FT: Leaked files reveal Russian military's criteria for nuclear strike

Leaked military documents outline Russia's doctrine for tactical nuclear weapons use, including the minimum criteria for using tactical nuclear weapons, the Financial Times (FT) reported on Feb. 28.

Russia's tactical nuclear weapons are designed for use on the battlefield in Europe and Asia, and have a more limited range compared to strategic nuclear weapons, which could reach the U.S.

The 29 Russian military files, which date from between 2008 and 2014, indicate a threshold "lower than Russia has ever publicly admitted, according to experts who reviewed and verified the documents," the FT said.

The criteria range "from an enemy incursion on Russian territory to more specific triggers, such as the destruction of 20% of Russia's strategic ballistic missile submarines," the FT said.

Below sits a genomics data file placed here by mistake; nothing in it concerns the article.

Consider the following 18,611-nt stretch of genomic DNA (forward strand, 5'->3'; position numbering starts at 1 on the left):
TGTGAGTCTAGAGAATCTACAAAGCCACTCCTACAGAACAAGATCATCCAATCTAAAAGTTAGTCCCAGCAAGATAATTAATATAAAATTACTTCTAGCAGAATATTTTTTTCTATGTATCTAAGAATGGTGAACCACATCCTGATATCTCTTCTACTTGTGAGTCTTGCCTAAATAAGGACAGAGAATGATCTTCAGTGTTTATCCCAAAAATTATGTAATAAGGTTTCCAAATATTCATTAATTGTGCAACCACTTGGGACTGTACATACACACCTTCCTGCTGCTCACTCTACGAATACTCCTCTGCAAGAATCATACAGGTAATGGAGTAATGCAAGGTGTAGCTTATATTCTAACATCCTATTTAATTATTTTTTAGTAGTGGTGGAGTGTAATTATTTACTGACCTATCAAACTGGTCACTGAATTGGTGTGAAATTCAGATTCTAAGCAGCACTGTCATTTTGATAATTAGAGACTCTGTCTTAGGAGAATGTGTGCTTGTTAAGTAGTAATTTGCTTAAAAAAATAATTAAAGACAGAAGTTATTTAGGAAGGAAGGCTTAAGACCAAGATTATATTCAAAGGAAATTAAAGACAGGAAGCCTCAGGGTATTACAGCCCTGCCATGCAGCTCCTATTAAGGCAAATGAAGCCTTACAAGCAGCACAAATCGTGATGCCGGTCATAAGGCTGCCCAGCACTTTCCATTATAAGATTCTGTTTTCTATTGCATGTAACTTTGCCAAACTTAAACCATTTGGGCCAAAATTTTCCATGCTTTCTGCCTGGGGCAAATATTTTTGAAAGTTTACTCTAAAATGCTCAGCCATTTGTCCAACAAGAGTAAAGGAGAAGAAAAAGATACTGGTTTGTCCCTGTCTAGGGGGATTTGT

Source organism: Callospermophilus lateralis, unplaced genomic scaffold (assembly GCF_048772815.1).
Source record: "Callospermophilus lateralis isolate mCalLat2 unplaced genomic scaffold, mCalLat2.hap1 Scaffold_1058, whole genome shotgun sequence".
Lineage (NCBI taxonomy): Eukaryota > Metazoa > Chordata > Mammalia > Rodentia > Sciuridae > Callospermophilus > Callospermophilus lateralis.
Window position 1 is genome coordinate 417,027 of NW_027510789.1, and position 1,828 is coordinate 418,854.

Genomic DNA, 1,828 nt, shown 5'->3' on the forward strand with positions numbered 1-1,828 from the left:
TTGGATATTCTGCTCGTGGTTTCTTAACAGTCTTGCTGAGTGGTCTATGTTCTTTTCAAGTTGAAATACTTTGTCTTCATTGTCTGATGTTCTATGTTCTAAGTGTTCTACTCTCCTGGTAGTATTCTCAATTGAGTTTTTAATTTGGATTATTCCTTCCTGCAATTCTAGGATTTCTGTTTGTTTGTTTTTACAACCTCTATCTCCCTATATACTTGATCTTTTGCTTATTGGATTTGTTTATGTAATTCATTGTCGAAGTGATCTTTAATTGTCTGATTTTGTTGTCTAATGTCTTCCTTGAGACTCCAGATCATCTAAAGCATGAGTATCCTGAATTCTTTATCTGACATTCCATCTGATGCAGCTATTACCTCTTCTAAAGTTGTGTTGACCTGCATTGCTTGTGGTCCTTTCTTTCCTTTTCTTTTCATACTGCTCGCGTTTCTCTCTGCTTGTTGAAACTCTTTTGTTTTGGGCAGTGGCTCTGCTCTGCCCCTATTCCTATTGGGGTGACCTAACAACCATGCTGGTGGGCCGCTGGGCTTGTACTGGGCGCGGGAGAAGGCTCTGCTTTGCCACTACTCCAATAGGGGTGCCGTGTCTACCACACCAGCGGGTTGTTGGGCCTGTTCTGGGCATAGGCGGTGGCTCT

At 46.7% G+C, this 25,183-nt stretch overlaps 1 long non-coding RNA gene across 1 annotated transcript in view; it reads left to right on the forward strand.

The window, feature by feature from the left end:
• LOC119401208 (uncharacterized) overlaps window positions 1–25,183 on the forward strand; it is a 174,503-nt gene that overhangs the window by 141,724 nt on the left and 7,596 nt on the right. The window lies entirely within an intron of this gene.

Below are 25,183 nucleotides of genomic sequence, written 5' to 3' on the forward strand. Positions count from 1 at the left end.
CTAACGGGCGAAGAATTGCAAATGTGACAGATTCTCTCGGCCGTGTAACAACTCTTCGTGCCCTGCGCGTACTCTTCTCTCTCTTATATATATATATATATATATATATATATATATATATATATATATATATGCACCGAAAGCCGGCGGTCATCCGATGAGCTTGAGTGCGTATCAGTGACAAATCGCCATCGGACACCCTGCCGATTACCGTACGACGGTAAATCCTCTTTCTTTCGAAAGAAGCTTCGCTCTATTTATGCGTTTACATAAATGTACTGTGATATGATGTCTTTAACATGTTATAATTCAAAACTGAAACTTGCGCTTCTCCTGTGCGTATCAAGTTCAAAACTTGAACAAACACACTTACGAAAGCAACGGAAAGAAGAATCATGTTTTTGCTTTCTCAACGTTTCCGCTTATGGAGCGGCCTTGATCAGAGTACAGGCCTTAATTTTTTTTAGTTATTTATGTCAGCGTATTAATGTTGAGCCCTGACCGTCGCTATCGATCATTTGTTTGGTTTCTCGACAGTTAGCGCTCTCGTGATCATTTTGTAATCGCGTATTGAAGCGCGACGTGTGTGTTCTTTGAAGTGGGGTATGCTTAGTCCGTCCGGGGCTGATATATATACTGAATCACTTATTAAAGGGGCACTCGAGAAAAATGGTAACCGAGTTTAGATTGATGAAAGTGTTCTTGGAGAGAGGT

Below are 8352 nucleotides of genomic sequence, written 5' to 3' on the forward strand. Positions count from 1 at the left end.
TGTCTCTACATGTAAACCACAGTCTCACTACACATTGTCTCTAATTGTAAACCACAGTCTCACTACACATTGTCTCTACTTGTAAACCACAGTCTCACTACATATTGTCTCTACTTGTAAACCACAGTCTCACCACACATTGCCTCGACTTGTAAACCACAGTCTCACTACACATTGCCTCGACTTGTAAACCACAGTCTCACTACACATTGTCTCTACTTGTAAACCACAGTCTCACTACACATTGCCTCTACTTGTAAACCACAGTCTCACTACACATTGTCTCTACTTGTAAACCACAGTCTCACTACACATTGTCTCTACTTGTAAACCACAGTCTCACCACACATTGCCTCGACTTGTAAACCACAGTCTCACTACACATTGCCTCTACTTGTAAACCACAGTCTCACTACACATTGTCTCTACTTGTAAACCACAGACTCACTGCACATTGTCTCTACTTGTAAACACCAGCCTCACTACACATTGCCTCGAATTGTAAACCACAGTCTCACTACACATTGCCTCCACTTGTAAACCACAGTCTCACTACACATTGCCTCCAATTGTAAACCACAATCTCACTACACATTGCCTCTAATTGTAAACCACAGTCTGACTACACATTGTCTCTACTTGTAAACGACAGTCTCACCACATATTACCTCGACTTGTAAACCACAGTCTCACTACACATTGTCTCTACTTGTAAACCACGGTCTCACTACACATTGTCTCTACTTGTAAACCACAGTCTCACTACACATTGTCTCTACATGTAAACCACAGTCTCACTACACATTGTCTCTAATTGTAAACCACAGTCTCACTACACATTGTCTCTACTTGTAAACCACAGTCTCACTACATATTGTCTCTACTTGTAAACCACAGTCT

The destruction of three or more large surface warships, three airfields, 30% of its nuclear-powered attack submarines, or a "simultaneous hit on main and reserve coastal command centers" are also listed as potential conditions for a nuclear strike.

The documents also indicate a distrust of China, despite growing ties between Moscow and Beijing. Training materials indicate that Russia's eastern military district conducted exercises that envisaged a hypothetical attack by China.

Moscow may fear that Beijing could take advantage of its military focus toward the West, and launch an attack across the border to gain territory in Russia's Far East, the FT said.

The FT highlighted that Russia continues to conduct military exercises near China, holding exercises in June and November 2023 in regions bordering China using nuclear-capable missiles.

William Alberque, director of strategy, technology, and arms control at the International Institute for Strategic Studies, told the FT that Russia likely has a higher threshold for using tactical nuclear weapons against Ukraine due to fears it would likely "escalate the conflict and lead to direct intervention by the U.S. or U.K."

Read also: Belarus Weekly: Belarus amends military doctrine, permits use of nuclear weapons

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